Lippe plans to retire early from Swiss Re

 
City A.M. Reporter
SWISS Re said yesterday chief executive Stefan Lippe (pictured) will take early retirement after roughly three years at the helm, in a surprise move that analysts said added a new element of uncertainty to a company which Lippe had helped stabilise.

No reason was given for the departure, which Swiss Re said would take effect next year. Some analysts saw reinsurance chief Christian Mumenthaler as likely successor, but Swiss Re said it will also look outside for candidates for the position.

The 56-year-old Lippe informed the Zurich-based firm’s board over the weekend of his decision, a Swiss Re spokesman said. In a statement, Lippe cited the turnaround of the reinsurer as the appropriate time to step down.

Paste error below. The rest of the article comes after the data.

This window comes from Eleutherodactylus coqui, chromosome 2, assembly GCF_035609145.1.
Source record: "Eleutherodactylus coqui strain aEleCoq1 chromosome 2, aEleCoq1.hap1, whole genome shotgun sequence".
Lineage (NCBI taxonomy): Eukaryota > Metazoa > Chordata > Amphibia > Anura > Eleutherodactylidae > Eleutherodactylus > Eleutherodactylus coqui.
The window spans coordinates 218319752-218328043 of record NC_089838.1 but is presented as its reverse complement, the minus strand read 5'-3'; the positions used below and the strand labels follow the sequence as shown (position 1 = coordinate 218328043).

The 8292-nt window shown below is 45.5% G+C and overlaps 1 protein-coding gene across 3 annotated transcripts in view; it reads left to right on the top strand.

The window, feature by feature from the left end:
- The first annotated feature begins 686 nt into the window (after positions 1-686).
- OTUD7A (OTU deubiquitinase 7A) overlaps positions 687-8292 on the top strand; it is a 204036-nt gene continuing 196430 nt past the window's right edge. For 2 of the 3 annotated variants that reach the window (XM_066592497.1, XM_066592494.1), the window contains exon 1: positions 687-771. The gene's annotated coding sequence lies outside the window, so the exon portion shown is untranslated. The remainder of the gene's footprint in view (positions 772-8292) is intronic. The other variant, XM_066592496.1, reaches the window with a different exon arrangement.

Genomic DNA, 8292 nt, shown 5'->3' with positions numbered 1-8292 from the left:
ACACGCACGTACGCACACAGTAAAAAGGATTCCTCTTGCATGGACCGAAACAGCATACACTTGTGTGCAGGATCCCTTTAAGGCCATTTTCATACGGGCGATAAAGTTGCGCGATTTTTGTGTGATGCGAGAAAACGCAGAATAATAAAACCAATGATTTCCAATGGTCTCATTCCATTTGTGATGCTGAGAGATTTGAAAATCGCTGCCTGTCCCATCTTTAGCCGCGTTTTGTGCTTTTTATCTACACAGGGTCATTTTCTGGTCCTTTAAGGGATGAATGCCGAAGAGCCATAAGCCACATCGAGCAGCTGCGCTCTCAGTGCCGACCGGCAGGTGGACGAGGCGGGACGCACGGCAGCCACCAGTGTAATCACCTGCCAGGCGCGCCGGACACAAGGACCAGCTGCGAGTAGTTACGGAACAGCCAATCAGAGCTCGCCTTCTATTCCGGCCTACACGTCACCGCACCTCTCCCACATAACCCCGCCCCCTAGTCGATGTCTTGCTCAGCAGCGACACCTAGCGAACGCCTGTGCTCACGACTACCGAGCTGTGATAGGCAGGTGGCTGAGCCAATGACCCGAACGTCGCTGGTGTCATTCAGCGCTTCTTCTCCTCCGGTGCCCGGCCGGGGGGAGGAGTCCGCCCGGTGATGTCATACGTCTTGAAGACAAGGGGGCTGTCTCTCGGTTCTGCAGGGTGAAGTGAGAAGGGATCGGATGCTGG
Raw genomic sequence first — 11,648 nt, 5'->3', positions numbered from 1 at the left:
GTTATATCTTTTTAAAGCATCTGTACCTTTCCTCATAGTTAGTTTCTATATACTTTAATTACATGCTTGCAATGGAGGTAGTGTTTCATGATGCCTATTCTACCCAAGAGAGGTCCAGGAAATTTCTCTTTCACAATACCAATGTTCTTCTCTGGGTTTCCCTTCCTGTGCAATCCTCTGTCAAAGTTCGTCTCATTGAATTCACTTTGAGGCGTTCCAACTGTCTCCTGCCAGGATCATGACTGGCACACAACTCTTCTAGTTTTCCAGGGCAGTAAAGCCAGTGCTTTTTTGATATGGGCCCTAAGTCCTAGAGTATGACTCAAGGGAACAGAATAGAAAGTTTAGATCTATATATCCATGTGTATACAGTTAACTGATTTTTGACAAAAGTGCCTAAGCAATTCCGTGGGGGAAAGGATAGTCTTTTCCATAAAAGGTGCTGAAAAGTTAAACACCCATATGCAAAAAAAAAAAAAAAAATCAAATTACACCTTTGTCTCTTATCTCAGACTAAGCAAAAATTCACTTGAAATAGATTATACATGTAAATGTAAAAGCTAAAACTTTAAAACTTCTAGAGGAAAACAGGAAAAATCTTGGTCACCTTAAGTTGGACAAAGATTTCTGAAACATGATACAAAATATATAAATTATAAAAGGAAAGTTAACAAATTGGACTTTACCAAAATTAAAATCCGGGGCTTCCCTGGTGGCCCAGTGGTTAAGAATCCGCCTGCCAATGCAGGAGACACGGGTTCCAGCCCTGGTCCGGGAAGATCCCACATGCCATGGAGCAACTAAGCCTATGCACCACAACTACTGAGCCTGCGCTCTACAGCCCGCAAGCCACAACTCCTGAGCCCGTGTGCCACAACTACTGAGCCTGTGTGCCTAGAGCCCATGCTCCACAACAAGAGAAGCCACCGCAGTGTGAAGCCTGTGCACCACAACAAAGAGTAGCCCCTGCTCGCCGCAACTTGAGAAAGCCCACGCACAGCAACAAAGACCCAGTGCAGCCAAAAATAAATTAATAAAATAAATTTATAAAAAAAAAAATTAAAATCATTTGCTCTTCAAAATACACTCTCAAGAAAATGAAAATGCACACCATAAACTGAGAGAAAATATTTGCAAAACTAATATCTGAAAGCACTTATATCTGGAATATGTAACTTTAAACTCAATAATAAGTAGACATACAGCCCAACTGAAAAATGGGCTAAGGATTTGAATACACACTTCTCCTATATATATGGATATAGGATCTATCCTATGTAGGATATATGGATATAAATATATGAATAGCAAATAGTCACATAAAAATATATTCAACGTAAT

“The board of directors very much regrets Stefan Lippe’s decision to retire early after almost three decades at Swiss Re,” chairman Walter Kielholz said. A successor will be appointed “soon”, Swiss Re said.

Analysts said the departure was a note of uncertainty at Swiss Re after Lippe ushered in an era of greater stability following a push to take more risk under his predecessor, Jacques Aigrain.

Lippe’s main achievement was steadying Swiss Re after it lost its AA rating in 2009 when risky investments jeopardised its capital base, prompting a SwFr3bn (£2.05bn) loan from Warren Buffett’s Berkshire Hathaway.

Swiss Re repaid the Buffett loan late last year and in October won backing from ratings agency Standard & Poor’s, which lifted its credit rating for the reinsurer to AA- from A+.